As German chancellor, Angela Merkel gambled by accepting Russian geopolitical risk. It’s now clear that she lost her bet, to the cost of both Germany and other EU members. Russian president Vladimir Putin is a chronic gambler, and his latest restrictions on gas supply amount to a bet that the West will see him as acting from a position of strength – and not notice that he’s being fatally weakened by sanctions and is running out of options. It’s vital that he loses that bet. And ensuring that he does will require clear sight, clear priorities and strong nerves.
Gas-wise, July was an anxious sort of month in Brussels and Berlin. Faced with reduced levels of Russian gas deliveries via the Nord Stream 1 pipeline (which runs under the Baltic Sea to Germany) – even before annual maintenance after July 10 that proved unusually ponderous – and hints from Vladimir Putin that flows might need to be reduced further or even stop, the European Commission (EC) called on July 20 for “voluntary” and “solidarity-based” cuts of 15% in gas consumption by EU member states in the period from August to March – and for powers to make such cuts mandatory should a supply emergency arise.
And, on July 26, with further prospects of disruption emerging just days after flows had been resumed to general sighs of relief, EU governments agreed on the necessity for rationing over the winter and for a Union-wide law to enforce consumption cuts, thus more or less confirming the Commission’s original proposal. All this amid fears of recession in Europe as the effects of the Ukraine war compounded inflationary pressures, supply-chain problems and the aftermath of the Covid-19 pandemic, amid concerns as to whether targets for topping up gas-storage facilities ahead of the heating season could be met – and amid doubts on just how easily or fully “solidarity” on the subject would be secured.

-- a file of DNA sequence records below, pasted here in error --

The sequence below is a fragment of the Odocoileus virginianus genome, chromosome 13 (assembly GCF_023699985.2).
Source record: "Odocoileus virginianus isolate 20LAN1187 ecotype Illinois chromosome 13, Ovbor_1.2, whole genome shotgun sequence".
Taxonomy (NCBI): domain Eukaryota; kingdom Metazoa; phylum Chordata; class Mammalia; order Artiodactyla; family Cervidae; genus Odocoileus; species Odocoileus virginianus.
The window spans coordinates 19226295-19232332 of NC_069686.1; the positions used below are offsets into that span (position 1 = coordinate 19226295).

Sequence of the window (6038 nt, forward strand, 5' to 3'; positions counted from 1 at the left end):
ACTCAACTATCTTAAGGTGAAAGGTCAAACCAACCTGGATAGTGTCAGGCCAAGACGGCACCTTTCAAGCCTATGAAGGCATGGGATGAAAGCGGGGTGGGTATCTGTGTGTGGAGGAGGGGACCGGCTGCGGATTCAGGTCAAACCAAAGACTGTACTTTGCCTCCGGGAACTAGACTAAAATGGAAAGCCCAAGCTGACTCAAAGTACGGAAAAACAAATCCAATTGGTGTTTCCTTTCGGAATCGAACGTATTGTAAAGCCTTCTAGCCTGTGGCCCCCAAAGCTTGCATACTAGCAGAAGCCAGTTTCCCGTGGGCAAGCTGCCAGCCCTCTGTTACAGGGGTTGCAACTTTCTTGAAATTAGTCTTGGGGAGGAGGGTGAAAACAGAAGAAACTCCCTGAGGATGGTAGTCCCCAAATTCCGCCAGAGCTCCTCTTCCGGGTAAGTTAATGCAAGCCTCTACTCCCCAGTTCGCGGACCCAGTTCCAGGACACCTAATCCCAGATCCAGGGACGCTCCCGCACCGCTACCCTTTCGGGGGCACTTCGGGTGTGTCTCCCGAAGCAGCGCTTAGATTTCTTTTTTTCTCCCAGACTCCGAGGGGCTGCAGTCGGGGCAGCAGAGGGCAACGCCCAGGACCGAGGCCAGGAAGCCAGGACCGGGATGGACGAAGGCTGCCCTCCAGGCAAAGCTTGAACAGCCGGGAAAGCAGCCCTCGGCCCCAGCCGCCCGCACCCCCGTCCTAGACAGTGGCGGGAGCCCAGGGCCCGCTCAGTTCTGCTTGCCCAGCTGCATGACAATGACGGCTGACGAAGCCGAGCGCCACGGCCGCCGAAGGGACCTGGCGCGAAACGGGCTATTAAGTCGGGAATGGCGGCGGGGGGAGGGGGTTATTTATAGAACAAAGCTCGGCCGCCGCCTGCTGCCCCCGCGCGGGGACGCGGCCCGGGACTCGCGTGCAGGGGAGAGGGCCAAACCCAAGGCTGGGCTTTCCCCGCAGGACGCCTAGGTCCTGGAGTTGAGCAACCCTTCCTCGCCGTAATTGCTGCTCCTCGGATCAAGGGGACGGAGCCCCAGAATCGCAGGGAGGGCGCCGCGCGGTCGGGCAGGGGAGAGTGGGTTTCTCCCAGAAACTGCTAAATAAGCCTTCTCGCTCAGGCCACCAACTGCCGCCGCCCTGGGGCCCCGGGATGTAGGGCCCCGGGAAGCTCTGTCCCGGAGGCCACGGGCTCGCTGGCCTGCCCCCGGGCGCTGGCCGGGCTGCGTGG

For the “elephant in the room” is that Germany has only itself to blame, having made itself the most vulnerable part of the European gas market.
The countries that are least vulnerable to Russian gas blackmail are Portugal, Spain, Greece, Poland and Ireland. What they have in common is that they do not depend on Russian natural gas, but all have liquefied natural gas (LNG) terminals. These terminals make Russia just one more source of gas on a global market for the fuel. So countries with terminals suffer nowhere near the strategic risk experienced by those whose purchases and supplies exclusively take the form of pipeline gas. Like Germany, which, having consistently rejected the LNG option for more than a decade, is only now starting to put facilities in place – too late for the coming winter.